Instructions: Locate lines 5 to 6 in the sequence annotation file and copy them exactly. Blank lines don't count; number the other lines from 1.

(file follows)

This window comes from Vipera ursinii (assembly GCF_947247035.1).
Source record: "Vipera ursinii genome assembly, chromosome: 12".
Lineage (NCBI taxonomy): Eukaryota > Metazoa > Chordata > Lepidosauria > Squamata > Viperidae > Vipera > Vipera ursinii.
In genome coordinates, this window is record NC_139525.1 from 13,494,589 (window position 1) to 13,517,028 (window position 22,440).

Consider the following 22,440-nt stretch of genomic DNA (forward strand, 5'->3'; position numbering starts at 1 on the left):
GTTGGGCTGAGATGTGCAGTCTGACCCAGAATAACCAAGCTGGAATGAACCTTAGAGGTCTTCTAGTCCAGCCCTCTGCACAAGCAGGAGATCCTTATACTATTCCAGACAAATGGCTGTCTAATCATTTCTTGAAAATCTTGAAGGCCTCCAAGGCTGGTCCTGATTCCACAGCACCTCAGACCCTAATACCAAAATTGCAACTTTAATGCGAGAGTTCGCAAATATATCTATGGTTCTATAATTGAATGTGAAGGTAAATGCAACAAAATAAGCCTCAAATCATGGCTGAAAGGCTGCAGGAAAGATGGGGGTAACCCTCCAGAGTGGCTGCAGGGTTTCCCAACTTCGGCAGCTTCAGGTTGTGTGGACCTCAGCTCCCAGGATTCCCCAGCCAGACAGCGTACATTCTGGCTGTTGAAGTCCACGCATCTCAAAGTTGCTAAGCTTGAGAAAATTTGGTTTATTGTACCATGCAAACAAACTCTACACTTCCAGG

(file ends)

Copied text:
Consider the following 22,440-nt stretch of genomic DNA (forward strand, 5'->3'; position numbering starts at 1 on the left):
GTTGGGCTGAGATGTGCAGTCTGACCCAGAATAACCAAGCTGGAATGAACCTTAGAGGTCTTCTAGTCCAGCCCTCTGCACAAGCAGGAGATCCTTATACTATTCCAGACAAATGGCTGTCTAATCATTTCTTGAAAATCTTGAAGGCCTCCAAGGCTGGTCCTGATTCCACAGCACCTCAGACCCTAATACCAAAATTGCAACTTTAATGCGAGAGTTCGCAAATATATCTATGGTTCTATAATTGAATGTGAAGGTAAATGCAACAAAATAAGCCTCAAATCATGGCTGAAAGGCTGCAGGAAAGATGGGGGTAACCCTCCAGAGTGGCTGCAGGGTTTCCCAACTTCGGCAGCTTCAGGTTGTGTGGACCTCAGCTCCCAGGATTCCCCAGCCAGACAGCGTACATTCTGGCTGTTGAAGTCCACGCATCTCAAAGTTGCTAAGCTTGAGAAAATTTGGTTTATTGTACCATGCAAACAAACTCTACACTTCCAGG